After a great weekend, I pulled a muscle in my back on Sunday while doing housework and cooking. I didn’t know it until I sat down after it was all done (I’d been going for six and a half hours!) When I went to get up – I was like a pretzel. I walked like I was trying to transform into a question mark and my back was killing me. I suspect that it was due to an older injury which I’d sustained using the ab roller. In any case – it was so painful that I took two days off work and tried different things – like the heating pad, Icy Hot spray, ibuprofen, massage, hot showers etc. On Tuesday I went to the docs and got a shot. It cleared up – but then I felt like I was getting sick again, with fevers and feeling like crap.
I did my best to continue exercising but could only manage planks (still 10 reps of 20 seconds each) and little bursts on the elliptical – due to sleeping in and not having enough time. I slid backwards a little – in regards to food. We had take-out two nights and on Thursday we had an all-staff meeting where lunch and snacks were provided. I did discover that having eggs for breakfast helped stave off the hunger and that smoothies just couldn’t cut it. So I’m having a smoothie every now and then as a snack – once per day, every other day.
Last night I came home feeling like I was going to collapse. (According to the doc, allergies and viruses have been on the increase, but he tested me and found that at least I don’t have the flu.) After crashing into bed and sleeping for a few hours, I got up starving, so Robert kindly ventured out and got me some kind of a Jalapeno burger. It was awesomely delicious – but I had to try not to think about the carbs, salt, fat etc. I watched some t.v. for a while and went back to bed. When I woke up this morning I felt a lot better – with little to zero fevers! Then it dawned on me. Chili peppers have anti-septic qualities.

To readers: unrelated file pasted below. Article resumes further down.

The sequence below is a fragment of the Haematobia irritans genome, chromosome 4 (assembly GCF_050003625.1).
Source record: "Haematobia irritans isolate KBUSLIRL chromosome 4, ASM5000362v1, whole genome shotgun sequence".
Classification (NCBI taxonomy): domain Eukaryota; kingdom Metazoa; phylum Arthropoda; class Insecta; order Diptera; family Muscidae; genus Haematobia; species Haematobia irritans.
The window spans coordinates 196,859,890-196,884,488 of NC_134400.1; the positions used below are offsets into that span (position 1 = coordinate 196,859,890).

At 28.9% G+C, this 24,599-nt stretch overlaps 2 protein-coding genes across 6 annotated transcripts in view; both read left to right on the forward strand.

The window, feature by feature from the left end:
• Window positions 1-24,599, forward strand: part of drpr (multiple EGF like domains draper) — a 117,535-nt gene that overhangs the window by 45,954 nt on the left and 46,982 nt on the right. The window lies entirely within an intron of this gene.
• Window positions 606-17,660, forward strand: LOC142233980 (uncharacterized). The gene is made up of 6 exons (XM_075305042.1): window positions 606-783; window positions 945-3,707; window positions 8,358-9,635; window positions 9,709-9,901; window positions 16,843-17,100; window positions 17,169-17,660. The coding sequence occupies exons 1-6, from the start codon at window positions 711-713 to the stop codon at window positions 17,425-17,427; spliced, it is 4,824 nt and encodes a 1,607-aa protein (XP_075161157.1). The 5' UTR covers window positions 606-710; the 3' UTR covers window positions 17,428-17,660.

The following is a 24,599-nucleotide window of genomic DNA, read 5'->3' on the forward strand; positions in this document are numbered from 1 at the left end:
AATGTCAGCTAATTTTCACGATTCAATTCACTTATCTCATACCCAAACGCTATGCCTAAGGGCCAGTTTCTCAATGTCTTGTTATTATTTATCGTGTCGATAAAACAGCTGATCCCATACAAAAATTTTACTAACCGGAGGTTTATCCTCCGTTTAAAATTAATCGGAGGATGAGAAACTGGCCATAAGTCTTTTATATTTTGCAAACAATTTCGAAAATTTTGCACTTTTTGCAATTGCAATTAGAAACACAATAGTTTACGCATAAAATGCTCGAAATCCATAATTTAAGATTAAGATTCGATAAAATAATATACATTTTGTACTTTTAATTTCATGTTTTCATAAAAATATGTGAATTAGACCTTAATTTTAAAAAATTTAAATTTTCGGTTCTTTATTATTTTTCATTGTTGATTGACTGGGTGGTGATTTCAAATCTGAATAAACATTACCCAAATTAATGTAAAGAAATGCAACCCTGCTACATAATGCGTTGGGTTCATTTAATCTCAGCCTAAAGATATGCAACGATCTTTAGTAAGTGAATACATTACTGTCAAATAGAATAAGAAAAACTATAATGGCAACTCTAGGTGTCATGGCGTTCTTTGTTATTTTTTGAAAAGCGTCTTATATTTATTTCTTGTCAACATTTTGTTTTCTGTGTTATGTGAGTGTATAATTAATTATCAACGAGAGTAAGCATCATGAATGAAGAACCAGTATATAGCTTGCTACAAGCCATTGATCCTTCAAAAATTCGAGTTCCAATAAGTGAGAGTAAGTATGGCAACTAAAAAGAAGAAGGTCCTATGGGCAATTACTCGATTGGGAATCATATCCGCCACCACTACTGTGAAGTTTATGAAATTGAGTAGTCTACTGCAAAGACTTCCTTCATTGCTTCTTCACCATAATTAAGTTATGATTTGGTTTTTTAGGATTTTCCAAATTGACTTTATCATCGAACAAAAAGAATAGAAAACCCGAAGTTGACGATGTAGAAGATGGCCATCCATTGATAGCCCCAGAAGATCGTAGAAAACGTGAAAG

I love spicy food – so it will be a no-brainer for me to include it in my cooking, although Robert doesn’t like it too spicy. Without having to cook separate meals, I will simply make my own relish to use as a condiment – or will marinate my meats with chilies etc.
“…Peppers have a lot going for them. They’re low in calories and are loaded with good nutrition. All varieties are excellent sources of vitamins A and C, potassium, folic acid, and fiber. Plus, the spicy ones liven up bland food, making it more satisfying…Green peppers are harvested earlier, before they have a chance to turn yellow, orange, and then red. Compared to green bell peppers, the red ones have almost 11 times more beta-carotene and 1.5 times more vitamin C…
Capsaicin: Found in hot peppers (including chilis and cayenne powder), capsaicin has been shown to boost metabolism as well as suppress appetite, at least slightly. Over time, this effect might give you an extra edge when it comes to weight loss. But it won’t melt the pounds away. Research shows that people who don’t typically eat spicy foods are most likely to benefit from turning the heat up a notch. Capsaicin seems to affect metabolism by raising body temperature, which uses up more energy.”